From December to March, during the calving season, the wildebeest gather in the southern area of the Serengeti, particularly in Ndutu, located in the Ngorongoro Conservation Area.
“Along with the river crossings, this is a real highlight of the wildebeest’s journey and a fabulous time to see the herds congregate on the dramatic sweeping plains of the south.
“February is the only time of year when you are almost guaranteed to see the big herds all together as they always come south for calving season,” reveals tanzaniaordyssey.com.
It also said that for the rest of the year, in November, April, May and June, the migration is “in between” locations, and as such, these months are slightly transitional times to see the herds.
Apparently, November is the time of the short rain season, unlike April and May, when it rains for longer, and as such, the grass is green in these months across the Serengeti. So, the wildebeest are more dispersed than in the prime times of July to October and December through to March.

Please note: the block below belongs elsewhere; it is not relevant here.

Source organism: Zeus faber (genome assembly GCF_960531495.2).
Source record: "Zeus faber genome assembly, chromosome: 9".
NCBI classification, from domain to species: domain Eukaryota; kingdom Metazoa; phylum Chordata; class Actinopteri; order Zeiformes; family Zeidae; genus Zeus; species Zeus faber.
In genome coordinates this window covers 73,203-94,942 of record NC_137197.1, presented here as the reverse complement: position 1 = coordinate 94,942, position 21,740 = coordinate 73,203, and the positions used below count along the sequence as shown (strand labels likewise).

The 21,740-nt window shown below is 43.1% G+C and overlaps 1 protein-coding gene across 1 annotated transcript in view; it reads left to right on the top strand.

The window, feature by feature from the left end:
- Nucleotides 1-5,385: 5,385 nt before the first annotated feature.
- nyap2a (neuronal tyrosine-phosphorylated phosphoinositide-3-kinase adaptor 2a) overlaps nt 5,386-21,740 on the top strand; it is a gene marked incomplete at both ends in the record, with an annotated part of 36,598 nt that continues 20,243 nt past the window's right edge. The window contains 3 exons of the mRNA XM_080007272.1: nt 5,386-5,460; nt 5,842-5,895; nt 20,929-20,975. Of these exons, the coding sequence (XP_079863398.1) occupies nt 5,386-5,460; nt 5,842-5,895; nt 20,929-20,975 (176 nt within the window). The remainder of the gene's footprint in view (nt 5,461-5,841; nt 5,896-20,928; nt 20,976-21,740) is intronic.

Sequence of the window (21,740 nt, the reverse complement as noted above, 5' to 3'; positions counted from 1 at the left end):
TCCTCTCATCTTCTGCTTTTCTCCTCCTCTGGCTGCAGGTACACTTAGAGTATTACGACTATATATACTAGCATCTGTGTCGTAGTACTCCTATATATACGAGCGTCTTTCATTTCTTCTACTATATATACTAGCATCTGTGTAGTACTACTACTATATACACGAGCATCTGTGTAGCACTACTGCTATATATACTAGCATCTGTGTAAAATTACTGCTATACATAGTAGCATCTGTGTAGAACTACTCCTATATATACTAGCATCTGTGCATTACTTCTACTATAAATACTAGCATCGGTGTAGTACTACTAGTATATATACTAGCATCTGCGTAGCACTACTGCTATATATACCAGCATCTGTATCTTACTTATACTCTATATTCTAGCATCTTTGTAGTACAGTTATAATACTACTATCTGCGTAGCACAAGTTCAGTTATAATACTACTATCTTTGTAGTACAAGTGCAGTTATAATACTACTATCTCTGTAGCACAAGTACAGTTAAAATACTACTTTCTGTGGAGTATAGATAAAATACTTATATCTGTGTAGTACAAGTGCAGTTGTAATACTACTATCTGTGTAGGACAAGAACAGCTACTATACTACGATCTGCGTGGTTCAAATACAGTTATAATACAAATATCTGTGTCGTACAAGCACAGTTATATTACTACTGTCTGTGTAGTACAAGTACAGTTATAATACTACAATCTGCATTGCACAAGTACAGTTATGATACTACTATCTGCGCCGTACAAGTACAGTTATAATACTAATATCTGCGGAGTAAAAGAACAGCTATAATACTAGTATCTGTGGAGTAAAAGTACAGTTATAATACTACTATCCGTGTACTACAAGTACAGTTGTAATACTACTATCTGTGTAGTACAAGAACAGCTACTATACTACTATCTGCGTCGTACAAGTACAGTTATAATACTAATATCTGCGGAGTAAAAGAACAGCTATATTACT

Wildebeest are described as “notoriously unreliable” and “although they generally all head from south to north Serengeti and back around again, they often zig-zag along the way, making it sometimes impossible to predict where the big herds will be at any given time.”
It also said the “the migration undertaken by the wildebeest is an annual event which sees one and a half million wildebeest accompanied by hundreds of thousands of zebras and numerous other antelope species as they search for greener pastures. The animals follow a clockwise movement through the Serengeti following the rains for the lushest of grass. The 500km is fraught with danger, with many predators such as lions, cheetahs and crocodiles preying on the animals.”
During my 12-day stay in Tanzania, I witnessed four migrations, and all had happy endings. There wasn’t a single casualty, and all the wildebeest made 100% successful crossings.
I’m not sure how I would have handled it emotionally had I seen these animals being attacked by crocodiles, but thank God, I saw them spared from such ugly scenes, even if this is all part of the cycle of life.
But the Serengeti isn’t just about the wildebeest, as there are plenty of amazing animals to watch up close and personal. This is simply amazing Tanzania.
How to get there:
I flew with Qatar Airways from Kuala Lumpur to Doha for seven-and-a-half hours and then took a connecting flight (six hours and 40 minutes) to Kilimanjaro Airport in Tanzania, where our guide waited to whisk us on our safari trip of a lifetime in this beautiful country.